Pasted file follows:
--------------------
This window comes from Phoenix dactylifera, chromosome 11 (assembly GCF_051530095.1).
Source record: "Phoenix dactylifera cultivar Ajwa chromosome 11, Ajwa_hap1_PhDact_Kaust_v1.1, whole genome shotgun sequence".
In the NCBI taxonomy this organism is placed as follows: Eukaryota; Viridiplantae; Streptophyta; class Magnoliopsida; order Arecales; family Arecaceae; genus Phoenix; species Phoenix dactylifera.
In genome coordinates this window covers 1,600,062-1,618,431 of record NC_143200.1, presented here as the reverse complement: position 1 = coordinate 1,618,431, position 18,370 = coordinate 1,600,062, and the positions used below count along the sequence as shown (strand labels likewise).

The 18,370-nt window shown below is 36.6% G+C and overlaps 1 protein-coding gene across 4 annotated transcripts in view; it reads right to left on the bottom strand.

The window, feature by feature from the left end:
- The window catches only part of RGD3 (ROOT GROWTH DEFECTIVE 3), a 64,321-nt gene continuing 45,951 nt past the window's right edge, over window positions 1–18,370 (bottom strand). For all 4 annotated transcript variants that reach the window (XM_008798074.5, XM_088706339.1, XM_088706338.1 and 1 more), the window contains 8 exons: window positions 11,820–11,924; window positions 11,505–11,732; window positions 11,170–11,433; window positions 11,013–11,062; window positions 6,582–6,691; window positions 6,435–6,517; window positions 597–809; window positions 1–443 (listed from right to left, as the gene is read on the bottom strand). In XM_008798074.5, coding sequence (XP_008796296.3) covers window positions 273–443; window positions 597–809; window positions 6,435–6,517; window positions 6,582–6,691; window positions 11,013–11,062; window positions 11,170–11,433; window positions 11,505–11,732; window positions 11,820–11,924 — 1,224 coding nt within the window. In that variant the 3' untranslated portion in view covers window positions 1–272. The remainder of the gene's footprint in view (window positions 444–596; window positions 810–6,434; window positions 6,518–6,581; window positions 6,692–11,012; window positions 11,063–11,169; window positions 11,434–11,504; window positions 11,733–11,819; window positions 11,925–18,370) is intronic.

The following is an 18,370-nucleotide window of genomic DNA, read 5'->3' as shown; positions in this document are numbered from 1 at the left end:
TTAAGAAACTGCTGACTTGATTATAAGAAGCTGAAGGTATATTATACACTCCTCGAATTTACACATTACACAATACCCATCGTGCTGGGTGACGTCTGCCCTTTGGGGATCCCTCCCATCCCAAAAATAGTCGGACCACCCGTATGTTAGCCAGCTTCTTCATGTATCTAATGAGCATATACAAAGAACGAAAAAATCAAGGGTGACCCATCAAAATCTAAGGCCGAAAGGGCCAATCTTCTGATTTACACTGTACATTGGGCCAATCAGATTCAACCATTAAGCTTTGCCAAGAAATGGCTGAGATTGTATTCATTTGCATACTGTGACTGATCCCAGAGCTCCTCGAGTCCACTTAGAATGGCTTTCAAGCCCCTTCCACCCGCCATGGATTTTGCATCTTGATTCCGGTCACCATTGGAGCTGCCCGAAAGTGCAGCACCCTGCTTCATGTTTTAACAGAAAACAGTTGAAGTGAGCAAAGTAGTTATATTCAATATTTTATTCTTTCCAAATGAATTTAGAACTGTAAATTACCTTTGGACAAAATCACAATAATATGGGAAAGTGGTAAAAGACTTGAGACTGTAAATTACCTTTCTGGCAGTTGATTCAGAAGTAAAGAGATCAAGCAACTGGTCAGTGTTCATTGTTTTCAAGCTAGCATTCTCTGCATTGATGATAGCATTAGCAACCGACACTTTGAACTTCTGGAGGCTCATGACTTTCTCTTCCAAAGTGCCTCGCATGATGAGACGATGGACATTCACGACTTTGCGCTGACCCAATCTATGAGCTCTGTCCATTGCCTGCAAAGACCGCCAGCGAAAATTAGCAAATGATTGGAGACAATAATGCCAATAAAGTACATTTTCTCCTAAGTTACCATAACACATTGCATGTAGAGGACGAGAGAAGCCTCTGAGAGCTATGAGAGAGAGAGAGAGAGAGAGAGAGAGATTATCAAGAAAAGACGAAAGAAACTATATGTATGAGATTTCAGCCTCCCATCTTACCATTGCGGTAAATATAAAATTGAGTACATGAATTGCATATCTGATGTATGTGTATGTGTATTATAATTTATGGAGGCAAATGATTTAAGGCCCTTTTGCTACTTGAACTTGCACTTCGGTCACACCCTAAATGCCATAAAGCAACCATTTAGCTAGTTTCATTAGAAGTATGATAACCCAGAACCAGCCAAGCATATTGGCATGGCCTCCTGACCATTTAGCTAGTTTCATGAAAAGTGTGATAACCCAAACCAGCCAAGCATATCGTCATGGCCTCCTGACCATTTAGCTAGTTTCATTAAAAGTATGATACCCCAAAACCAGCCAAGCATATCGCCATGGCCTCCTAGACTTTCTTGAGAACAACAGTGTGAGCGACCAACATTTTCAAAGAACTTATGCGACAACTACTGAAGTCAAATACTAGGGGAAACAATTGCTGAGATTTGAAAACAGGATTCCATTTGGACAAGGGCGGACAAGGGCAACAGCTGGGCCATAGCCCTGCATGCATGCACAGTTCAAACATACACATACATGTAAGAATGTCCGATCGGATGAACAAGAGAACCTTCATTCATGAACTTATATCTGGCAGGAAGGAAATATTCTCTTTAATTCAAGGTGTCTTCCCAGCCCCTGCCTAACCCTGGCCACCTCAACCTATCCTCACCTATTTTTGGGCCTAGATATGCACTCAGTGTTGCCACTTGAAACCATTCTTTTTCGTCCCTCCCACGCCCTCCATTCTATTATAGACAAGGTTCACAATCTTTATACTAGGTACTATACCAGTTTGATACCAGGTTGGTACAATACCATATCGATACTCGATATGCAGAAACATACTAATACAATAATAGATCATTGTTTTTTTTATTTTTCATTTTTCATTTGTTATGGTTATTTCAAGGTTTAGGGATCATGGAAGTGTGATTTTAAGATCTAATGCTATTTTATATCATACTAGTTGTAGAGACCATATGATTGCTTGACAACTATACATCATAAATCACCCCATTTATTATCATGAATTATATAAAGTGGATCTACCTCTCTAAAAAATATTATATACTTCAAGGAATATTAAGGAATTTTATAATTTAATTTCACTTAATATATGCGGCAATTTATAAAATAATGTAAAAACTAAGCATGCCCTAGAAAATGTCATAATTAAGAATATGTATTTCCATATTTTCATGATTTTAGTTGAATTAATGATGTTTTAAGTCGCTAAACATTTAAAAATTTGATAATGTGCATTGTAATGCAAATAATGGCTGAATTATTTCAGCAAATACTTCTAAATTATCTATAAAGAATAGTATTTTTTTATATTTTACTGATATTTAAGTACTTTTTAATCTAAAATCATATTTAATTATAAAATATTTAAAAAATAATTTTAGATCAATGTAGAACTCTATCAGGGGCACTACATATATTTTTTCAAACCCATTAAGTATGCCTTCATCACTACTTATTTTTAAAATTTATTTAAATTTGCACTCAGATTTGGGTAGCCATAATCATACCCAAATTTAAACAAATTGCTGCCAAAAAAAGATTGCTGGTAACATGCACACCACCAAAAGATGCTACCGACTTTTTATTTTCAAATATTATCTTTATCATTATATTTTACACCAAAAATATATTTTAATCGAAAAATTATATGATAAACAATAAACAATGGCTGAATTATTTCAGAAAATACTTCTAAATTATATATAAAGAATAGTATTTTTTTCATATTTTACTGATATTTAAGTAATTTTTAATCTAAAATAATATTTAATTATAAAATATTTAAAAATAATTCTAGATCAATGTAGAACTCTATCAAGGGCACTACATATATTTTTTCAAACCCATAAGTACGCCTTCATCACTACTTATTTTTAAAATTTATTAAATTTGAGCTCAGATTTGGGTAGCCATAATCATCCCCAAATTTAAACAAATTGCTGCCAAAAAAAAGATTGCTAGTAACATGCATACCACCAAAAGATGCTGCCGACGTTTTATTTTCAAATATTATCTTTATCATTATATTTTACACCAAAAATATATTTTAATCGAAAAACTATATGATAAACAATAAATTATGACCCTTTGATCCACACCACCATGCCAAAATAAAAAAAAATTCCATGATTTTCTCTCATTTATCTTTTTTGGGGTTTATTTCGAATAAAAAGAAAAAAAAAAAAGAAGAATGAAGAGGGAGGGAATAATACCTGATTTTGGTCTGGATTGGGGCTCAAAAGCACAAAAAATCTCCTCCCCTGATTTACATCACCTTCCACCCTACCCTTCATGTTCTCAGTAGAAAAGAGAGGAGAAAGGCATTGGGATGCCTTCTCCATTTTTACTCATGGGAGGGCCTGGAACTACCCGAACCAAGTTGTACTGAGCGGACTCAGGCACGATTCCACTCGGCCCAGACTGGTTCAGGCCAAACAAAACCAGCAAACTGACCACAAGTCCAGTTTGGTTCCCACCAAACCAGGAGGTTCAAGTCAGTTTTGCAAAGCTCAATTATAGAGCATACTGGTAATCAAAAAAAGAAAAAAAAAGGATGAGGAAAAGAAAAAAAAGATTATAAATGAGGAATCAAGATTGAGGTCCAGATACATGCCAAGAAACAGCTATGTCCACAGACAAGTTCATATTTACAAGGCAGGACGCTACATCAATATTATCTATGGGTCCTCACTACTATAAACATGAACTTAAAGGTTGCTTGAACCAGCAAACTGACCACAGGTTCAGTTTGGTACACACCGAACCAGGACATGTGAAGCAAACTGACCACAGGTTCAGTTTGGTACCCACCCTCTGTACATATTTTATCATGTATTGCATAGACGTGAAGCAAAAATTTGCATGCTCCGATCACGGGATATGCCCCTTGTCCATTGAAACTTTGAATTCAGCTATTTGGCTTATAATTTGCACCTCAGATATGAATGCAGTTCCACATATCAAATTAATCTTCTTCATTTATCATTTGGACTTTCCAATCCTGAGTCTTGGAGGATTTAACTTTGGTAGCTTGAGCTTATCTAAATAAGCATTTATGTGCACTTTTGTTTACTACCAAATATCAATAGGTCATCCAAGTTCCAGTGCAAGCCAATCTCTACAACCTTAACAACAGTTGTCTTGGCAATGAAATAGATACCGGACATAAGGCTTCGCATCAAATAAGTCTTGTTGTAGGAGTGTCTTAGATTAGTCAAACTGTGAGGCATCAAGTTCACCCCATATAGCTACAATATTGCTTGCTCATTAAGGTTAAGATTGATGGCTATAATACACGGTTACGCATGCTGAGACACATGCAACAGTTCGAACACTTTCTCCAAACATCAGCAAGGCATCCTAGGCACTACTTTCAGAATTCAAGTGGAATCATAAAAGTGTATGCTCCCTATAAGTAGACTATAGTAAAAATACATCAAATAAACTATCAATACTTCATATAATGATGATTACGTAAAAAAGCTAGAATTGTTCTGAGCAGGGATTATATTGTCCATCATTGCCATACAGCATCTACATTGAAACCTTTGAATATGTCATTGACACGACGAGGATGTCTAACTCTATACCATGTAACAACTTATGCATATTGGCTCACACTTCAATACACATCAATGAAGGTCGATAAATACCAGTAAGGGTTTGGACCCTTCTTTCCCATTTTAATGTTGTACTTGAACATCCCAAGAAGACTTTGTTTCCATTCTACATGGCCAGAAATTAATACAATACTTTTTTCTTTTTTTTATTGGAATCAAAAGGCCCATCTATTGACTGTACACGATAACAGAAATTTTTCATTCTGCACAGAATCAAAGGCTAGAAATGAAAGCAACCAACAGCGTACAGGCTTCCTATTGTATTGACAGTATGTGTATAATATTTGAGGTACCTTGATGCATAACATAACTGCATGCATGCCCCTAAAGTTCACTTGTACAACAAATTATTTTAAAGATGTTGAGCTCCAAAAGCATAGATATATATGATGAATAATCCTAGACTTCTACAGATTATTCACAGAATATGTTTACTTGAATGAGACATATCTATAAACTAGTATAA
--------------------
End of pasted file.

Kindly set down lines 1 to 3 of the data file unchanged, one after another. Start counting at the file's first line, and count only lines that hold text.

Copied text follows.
This window comes from Phoenix dactylifera, chromosome 11 (assembly GCF_051530095.1).
Source record: "Phoenix dactylifera cultivar Ajwa chromosome 11, Ajwa_hap1_PhDact_Kaust_v1.1, whole genome shotgun sequence".
In the NCBI taxonomy this organism is placed as follows: Eukaryota; Viridiplantae; Streptophyta; class Magnoliopsida; order Arecales; family Arecaceae; genus Phoenix; species Phoenix dactylifera.